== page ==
Executive Chronicles | Pancreatic cancer and its symptoms | Pancreatic cancer begins in the tissues of the pancreas, which is an organ in your abdomen located behind the lower part of your stomach. The pancreas secretes enzymes that aid digestion and produces hormones that aid in blood sugar control.
The pancreas can develop a variety of tumors, including cancerous and noncancerous tumors. When uncontrolled cell growth begins in a portion of the pancreas, pancreatic cancer develops. Jaundice and abdominal pain are symptoms of pancreatic cancer, but they may not appear until later stages.
The pancreas is located in the back of the abdomen, behind the stomach, near the gallbladder. It has glands that secrete hormones such as insulin and enzymes.
Pancreatic cancer accounts for approximately 3% of all cancers in the United States, according to the American Cancer Society (ACS). Learn more about the signs and symptoms of pancreatic cancer, as well as the causes and treatment options in this article.
The symptoms of this cancer!
These are the symptoms of pancreatic cancer listed below
- Dark-colored urine
- Itchy skin
- Blood clots
- Light-colored stools
- Appetite loss or unintentional weight loss
- Abdominal pain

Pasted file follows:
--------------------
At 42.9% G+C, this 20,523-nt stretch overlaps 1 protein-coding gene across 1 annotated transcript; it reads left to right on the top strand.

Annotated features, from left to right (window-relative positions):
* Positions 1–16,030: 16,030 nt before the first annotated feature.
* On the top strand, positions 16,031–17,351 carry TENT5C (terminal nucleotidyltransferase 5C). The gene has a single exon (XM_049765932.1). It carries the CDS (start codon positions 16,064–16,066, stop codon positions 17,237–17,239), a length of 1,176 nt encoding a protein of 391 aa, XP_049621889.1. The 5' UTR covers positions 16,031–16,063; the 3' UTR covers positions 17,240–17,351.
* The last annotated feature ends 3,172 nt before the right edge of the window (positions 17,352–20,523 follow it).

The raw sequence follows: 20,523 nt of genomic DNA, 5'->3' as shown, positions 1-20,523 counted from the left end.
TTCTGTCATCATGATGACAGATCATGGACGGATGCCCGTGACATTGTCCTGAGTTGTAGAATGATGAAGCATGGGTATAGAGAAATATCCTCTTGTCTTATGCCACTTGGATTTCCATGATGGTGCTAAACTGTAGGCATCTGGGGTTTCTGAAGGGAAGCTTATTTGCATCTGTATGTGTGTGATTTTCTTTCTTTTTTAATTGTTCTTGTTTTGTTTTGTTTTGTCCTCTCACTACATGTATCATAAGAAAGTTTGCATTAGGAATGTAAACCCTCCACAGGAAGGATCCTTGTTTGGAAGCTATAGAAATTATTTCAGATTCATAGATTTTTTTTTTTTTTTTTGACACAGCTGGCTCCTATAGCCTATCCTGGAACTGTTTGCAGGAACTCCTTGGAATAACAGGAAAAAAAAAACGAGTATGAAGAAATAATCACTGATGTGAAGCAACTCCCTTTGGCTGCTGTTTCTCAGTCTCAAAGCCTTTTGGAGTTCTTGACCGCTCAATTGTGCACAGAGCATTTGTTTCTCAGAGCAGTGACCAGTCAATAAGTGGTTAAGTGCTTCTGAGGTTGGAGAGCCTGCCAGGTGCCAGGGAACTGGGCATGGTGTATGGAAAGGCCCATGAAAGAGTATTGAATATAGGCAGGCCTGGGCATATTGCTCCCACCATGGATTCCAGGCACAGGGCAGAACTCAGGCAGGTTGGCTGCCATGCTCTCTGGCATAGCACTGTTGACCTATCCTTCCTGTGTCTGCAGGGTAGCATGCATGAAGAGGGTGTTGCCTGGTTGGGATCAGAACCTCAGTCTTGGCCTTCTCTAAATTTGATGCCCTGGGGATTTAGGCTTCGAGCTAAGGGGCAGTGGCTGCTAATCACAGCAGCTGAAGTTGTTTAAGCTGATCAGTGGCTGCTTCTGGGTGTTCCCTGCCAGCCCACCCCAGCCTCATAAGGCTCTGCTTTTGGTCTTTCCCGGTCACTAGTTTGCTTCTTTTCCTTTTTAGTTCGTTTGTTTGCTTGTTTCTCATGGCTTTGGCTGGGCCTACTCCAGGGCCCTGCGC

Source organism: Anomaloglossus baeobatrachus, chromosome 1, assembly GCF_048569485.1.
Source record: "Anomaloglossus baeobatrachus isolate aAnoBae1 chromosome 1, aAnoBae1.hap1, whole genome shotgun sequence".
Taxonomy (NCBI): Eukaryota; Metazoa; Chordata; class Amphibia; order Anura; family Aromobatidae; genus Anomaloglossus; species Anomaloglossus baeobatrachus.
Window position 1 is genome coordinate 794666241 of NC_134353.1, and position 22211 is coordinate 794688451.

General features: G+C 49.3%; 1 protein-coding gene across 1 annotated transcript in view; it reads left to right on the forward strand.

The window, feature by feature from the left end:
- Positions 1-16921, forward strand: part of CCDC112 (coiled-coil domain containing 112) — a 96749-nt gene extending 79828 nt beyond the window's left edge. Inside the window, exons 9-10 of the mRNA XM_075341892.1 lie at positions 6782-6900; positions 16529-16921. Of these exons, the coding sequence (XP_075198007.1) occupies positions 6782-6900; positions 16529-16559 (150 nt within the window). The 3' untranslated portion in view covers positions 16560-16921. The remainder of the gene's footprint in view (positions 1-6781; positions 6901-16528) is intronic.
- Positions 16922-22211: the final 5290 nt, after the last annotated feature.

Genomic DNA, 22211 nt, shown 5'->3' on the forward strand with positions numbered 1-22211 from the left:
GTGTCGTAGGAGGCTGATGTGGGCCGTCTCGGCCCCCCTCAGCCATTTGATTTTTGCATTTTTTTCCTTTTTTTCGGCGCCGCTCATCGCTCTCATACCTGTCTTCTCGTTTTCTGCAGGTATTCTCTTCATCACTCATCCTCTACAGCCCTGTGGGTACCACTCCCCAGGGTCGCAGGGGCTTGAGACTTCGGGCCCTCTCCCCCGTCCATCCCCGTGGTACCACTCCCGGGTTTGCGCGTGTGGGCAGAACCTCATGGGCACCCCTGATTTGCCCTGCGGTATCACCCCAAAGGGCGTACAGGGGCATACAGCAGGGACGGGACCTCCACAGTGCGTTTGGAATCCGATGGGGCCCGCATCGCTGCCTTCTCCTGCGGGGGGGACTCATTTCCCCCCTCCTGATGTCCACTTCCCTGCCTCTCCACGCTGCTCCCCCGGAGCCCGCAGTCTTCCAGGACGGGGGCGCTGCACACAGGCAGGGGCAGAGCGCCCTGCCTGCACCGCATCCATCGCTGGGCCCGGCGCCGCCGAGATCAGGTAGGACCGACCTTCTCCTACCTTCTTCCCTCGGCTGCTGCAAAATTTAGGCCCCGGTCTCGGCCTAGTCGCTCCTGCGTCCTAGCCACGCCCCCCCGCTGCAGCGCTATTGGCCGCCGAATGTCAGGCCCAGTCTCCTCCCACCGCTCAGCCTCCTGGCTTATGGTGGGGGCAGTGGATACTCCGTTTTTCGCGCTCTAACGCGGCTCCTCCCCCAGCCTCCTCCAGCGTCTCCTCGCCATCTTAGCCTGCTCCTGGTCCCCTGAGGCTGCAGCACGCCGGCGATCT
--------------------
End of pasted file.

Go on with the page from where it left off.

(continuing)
- Yellowing of your skin (jaundice)
- Diagnosis of diabetes
Treatment of pancreatic cancer
If your doctor confirms your pancreatic cancer diagnosis, they will attempt to determine the extent (stage) of cancer. Thus, your doctor determines the stage of your pancreatic cancer using information from staging tests, which helps determine which treatments are most likely to benefit you.
Moreover, the stages of pancreatic cancer are denoted by Roman numerals ranging from 0 to IV. Thus, The cancer is confined to the pancreas in the early stages. So, Cancer has spread to other parts of the body by stage IV. As doctors improve cancer diagnosis as well as treatment, cancer staging becomes more complex. So, do not be afraid to inquire about your doctor’s diagnostic experience.
The pancreas is a digestive organ found behind the stomach. So, it has a wide head, a tapering body, and a narrow, pointed tail, similar to a fish. They are about 6 inches (15 cm) long and less than 2 inches (5 cm) wide in adults. Thus, the pancreas can be affected by the cancer cell leading to pancreatic cancer.
Remember that survival rates are estimates based on the outcomes of large numbers of people with specific cancer in the past, but they cannot predict what will happen in any given person’s case. These statistics can be perplexing and may prompt you to inquire further. Because your doctor is familiar with your situation, talk to them about how these numbers apply to you. It is very important to let the doctor know about your body, so you don’t hesitate and tell him everything about yourself. The survival rate is pretty low, so you have to take care of every small change in your body as it could create a possibility of pancreatic cancer.